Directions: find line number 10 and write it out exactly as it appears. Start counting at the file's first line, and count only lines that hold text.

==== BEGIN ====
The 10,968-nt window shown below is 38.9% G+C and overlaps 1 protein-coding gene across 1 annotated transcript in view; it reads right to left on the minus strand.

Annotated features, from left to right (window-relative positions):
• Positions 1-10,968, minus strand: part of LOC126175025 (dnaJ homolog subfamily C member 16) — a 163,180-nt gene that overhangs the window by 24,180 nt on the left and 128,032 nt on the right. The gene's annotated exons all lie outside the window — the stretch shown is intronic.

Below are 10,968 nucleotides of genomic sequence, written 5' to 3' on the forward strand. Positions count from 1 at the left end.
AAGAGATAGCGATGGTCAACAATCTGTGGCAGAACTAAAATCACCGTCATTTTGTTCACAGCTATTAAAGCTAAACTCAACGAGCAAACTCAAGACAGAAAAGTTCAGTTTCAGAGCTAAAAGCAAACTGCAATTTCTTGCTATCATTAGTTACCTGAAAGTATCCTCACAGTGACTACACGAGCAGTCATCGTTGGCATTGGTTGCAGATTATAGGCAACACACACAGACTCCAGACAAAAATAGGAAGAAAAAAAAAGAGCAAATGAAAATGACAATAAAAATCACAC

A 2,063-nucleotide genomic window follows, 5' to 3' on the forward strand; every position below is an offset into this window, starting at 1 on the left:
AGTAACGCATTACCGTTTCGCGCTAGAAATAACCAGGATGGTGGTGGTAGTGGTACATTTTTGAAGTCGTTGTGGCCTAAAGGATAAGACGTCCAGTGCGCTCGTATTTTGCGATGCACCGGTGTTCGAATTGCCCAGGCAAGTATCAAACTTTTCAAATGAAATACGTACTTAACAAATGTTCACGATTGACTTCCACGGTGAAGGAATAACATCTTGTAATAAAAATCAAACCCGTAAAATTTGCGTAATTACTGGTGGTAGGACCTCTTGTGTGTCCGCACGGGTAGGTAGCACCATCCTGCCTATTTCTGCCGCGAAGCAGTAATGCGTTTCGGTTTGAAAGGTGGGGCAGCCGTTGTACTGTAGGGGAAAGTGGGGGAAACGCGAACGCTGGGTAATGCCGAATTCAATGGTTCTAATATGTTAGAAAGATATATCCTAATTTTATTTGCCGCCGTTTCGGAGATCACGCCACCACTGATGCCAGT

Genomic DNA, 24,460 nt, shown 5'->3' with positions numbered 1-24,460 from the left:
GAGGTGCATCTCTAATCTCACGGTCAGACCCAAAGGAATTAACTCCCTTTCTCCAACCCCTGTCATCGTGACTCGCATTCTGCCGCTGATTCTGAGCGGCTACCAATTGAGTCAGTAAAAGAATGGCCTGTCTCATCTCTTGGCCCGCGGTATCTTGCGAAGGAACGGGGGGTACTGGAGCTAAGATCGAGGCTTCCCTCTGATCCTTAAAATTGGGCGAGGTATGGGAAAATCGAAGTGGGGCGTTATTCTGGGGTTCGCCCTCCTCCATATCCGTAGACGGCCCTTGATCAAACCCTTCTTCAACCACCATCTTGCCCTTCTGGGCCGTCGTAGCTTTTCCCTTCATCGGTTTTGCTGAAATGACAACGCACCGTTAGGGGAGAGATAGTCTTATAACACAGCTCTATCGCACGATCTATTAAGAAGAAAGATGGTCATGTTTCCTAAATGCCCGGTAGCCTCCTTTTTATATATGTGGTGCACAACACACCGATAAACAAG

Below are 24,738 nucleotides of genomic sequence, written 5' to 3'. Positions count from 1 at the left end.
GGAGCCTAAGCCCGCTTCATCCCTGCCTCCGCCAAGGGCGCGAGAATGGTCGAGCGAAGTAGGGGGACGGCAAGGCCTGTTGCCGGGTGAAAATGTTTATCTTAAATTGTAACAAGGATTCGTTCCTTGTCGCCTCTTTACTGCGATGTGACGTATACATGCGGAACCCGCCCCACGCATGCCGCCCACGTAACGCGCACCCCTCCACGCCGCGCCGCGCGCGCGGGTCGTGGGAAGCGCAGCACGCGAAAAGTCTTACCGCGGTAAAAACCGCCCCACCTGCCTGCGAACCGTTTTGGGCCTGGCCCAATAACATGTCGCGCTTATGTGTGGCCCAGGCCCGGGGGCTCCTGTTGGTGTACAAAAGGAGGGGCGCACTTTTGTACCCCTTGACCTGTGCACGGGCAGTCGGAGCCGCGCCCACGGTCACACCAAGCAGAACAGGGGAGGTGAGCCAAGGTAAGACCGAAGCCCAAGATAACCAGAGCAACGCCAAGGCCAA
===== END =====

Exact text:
Below are 24,738 nucleotides of genomic sequence, written 5' to 3'. Positions count from 1 at the left end.